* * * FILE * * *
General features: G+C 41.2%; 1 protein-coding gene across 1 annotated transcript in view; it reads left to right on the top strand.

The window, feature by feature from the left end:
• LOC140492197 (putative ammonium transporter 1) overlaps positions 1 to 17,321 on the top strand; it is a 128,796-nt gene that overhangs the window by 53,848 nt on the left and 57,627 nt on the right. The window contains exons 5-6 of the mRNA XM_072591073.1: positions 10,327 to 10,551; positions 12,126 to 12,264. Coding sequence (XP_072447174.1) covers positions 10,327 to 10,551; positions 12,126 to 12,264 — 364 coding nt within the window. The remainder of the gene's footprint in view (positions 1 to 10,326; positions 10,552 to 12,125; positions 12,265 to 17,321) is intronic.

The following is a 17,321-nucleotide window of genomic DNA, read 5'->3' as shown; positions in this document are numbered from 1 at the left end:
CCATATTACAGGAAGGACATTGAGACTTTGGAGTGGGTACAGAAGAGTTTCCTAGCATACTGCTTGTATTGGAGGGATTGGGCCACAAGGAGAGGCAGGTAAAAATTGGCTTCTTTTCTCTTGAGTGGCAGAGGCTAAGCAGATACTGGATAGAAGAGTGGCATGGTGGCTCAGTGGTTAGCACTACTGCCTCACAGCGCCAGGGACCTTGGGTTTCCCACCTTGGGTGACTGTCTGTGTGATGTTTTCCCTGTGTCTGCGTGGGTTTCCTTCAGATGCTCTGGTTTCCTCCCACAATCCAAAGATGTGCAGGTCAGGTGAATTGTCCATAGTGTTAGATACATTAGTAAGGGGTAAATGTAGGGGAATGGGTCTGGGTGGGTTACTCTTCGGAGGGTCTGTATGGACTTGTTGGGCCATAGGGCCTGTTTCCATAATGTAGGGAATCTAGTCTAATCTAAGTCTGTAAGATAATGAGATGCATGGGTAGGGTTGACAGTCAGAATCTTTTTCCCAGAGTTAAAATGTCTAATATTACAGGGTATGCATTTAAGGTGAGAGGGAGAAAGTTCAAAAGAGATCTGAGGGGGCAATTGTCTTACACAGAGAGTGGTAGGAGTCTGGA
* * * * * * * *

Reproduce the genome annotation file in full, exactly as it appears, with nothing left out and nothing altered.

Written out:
General features: G+C 41.2%; 1 protein-coding gene across 1 annotated transcript in view; it reads left to right on the top strand.

The window, feature by feature from the left end:
• LOC140492197 (putative ammonium transporter 1) overlaps positions 1 to 17,321 on the top strand; it is a 128,796-nt gene that overhangs the window by 53,848 nt on the left and 57,627 nt on the right. The window contains exons 5-6 of the mRNA XM_072591073.1: positions 10,327 to 10,551; positions 12,126 to 12,264. Coding sequence (XP_072447174.1) covers positions 10,327 to 10,551; positions 12,126 to 12,264 — 364 coding nt within the window. The remainder of the gene's footprint in view (positions 1 to 10,326; positions 10,552 to 12,125; positions 12,265 to 17,321) is intronic.

The following is a 17,321-nucleotide window of genomic DNA, read 5'->3' as shown; positions in this document are numbered from 1 at the left end:
CCATATTACAGGAAGGACATTGAGACTTTGGAGTGGGTACAGAAGAGTTTCCTAGCATACTGCTTGTATTGGAGGGATTGGGCCACAAGGAGAGGCAGGTAAAAATTGGCTTCTTTTCTCTTGAGTGGCAGAGGCTAAGCAGATACTGGATAGAAGAGTGGCATGGTGGCTCAGTGGTTAGCACTACTGCCTCACAGCGCCAGGGACCTTGGGTTTCCCACCTTGGGTGACTGTCTGTGTGATGTTTTCCCTGTGTCTGCGTGGGTTTCCTTCAGATGCTCTGGTTTCCTCCCACAATCCAAAGATGTGCAGGTCAGGTGAATTGTCCATAGTGTTAGATACATTAGTAAGGGGTAAATGTAGGGGAATGGGTCTGGGTGGGTTACTCTTCGGAGGGTCTGTATGGACTTGTTGGGCCATAGGGCCTGTTTCCATAATGTAGGGAATCTAGTCTAATCTAAGTCTGTAAGATAATGAGATGCATGGGTAGGGTTGACAGTCAGAATCTTTTTCCCAGAGTTAAAATGTCTAATATTACAGGGTATGCATTTAAGGTGAGAGGGAGAAAGTTCAAAAGAGATCTGAGGGGGCAATTGTCTTACACAGAGAGTGGTAGGAGTCTGGA